One of the best ways to get to know a town is by walking the streets and tasting the food. If you want some background on the buildings and streets of Old San Juan, as well as a taste of the local delicacies, there’s no better way than a Spoon Food Tour. The Old San Juan highlight tours starts in the morning at Plaza de Quinto Centenario. The square commemorates the 500-year anniversary of the New World, and the totem pole in the middle pays homage to the Taino Indians, the island’s indigenous inhabitants. The first food stop on the tour is for café con leche and Mallorca, the sweet bun with ham and cheese, buttered and pressed and sprinkled with powder sugar. Here you’ll explore the Cuartel de Ballajá and the location of Café Don Ruiz. The cafe’s building was used as barracks during the Spanish American War and in WWII; it was transformed into a hospital. Today it houses the Museum of the Americas. As you walk south toward the center of Old San Juan, you’ll stop off for another morning favorite, a quesito, which is a pastry filled with cream cheese. Lunch is the Puerto Rico national dish, mofongo, which is made to order at Hecho en Casa, and followed by a Puerto Rican made tropical fruit popsicle. A walk along the Paseo de la Princesa leads to the final stop at the Princesa Gastrobar, which serves local Puerto Rican cuisine in a hidden garden. The spot was once the site of the city’s jail. Begin the meal with a mojito and end with a local fish stew in a sofrito base with a view of San Juan Bay.
The forts of Old San Juan have withstood centuries of storms, and were largely unfazed by the Hurricanes of 2017. Both are open and offering free admission for a limited time. The island’s most iconic landmark, Castillo de San Felipe del Morro, is usually known simply as El Morro. This massive stone edifice juts out into San Juan Bay, with 140-ft high ramparts that rise above the cliffs at the harbor entrance. El Morro was built in stages, growing from a simple four-cannon blockhouse established in the early 1500s to a sprawling six-level citadel with outer walls 15 feet thick. It has defended the harbor from pirates and Dutch and British forces, and pressed into service by the US Army during the Second World War. Today, it is a United Nations World Heritage Site, recognized as the oldest Spanish fort in the Western Hemisphere.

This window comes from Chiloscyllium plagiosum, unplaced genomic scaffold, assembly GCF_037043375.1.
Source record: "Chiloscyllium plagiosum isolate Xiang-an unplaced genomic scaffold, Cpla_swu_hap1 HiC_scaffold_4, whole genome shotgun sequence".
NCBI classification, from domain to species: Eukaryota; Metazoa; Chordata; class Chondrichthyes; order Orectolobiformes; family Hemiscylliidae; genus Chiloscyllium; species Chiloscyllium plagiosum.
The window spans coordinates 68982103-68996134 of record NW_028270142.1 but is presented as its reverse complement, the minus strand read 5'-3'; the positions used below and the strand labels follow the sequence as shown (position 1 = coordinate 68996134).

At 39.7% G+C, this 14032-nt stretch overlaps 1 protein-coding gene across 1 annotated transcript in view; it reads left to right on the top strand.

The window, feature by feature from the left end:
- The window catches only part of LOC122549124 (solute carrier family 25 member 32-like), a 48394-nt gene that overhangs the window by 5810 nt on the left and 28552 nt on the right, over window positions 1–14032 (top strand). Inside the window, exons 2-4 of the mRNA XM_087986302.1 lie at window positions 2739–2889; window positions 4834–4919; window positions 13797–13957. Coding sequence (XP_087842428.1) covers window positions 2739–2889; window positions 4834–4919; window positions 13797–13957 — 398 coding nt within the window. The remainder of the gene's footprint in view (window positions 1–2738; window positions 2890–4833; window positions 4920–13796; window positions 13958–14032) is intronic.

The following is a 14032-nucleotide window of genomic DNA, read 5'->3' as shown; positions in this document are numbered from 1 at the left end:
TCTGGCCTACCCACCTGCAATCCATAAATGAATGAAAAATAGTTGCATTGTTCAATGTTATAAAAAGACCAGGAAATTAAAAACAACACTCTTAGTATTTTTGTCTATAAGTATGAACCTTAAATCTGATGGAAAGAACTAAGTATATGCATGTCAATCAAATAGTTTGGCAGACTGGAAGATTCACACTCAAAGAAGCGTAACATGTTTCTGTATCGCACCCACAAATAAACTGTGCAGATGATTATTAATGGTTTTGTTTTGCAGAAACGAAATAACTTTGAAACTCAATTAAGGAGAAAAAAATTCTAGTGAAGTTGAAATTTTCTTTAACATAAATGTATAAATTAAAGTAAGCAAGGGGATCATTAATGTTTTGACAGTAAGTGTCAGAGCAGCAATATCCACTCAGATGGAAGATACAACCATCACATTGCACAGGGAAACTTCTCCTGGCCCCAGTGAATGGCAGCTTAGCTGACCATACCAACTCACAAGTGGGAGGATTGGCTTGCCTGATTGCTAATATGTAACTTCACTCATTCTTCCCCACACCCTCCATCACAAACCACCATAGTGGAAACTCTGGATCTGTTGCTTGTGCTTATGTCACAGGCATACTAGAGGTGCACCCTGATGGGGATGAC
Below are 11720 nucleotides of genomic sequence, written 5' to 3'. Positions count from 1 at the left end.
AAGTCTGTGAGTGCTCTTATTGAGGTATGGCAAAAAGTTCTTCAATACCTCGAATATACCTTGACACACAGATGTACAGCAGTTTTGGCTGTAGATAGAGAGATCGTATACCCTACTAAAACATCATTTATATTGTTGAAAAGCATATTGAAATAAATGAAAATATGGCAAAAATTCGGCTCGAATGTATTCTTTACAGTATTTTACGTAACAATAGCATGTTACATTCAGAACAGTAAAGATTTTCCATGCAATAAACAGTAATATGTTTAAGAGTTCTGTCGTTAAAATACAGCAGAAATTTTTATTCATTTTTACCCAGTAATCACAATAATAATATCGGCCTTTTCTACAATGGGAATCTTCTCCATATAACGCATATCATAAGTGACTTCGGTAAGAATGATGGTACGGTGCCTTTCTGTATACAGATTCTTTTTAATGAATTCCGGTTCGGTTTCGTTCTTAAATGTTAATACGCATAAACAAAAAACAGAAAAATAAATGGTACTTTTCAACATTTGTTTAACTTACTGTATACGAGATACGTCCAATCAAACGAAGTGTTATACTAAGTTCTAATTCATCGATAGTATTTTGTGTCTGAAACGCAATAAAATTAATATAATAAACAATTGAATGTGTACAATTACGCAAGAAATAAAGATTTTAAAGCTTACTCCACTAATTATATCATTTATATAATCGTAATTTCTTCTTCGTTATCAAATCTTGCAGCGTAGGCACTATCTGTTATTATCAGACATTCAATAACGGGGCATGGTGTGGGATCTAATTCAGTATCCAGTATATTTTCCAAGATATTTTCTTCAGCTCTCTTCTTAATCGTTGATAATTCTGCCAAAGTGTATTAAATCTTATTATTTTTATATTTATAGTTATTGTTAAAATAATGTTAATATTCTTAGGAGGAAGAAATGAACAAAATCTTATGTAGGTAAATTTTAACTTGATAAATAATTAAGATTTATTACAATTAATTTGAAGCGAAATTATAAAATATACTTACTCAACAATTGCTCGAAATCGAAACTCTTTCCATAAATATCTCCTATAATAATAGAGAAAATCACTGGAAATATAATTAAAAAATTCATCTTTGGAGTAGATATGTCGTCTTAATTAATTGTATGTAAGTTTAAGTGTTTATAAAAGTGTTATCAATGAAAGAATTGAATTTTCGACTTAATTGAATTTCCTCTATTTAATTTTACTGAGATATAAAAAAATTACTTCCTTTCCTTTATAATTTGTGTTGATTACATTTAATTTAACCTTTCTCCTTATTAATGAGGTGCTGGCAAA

Head east on Calle Norzagaray from El Morro and you will find San Juan’s “other fort.” Though it sees fewer visitors than it’s famous counterpart, Fort San Cristóbal is actually larger than El Morro, as it spreads across 27 acres of high ground on the edge of the original walled city. Following a Dutch raid in 1625, a small fortification was created to protect the city from land attacks. A century later, an ambitious construction project created the present day fortress, complete with moats, bridges and tunnels. San Cristóbal’s defenses subsequently thwarted an attack by British troops, and saw it’s final military action in 1898, during the Spanish-American War. Today, visitors can wander the bunkers, barracks and hidden tunnels of San Cristóbal, or sign up for ranger-guided tours that delve into the history of the fort.
Soon after the hurricanes passed, a number of restaurants in Old San Juan reopened part time with limited service. Today, most all are back serving full menus at regular hours. San Juan’s culinary choices are many and varied. The cozy, romantic and eclectic Verde Mesa works with fresh organic ingredients to deliver Mediterranean, French and Caribbean influenced meals with plenty of vegetarian options. The lines outside Casa Cortez are starting to form again. This local favorite serves breakfast, lunch and dinner with special chocolate-infused concoctions of grilled cheese, croquetas de jamon with chocolate and grilled salmon with a savory chocolate sauce. After dining, many patrons buy a box of truffles or some chocolate bars to take home. For local food, Hecho en Casa is the place, as all meals are made fresh to order. This restaurant is also a stop on the Spoon Food Tour. Several coffee shops sell Puerto Rican grown beans and blends. For some fresh brew and a quick meal, Cuartro Sombras has some of Puerto Rico’s best coffee. It’s a place where you’ll want to take home a few bags and have a pastry, salad or sandwich while you are there. After a morning walk to El Morro, stop off at Café Don Ruiz for a morning cup of coffee and a Mallorca, the favorite breakfast treat from Spain.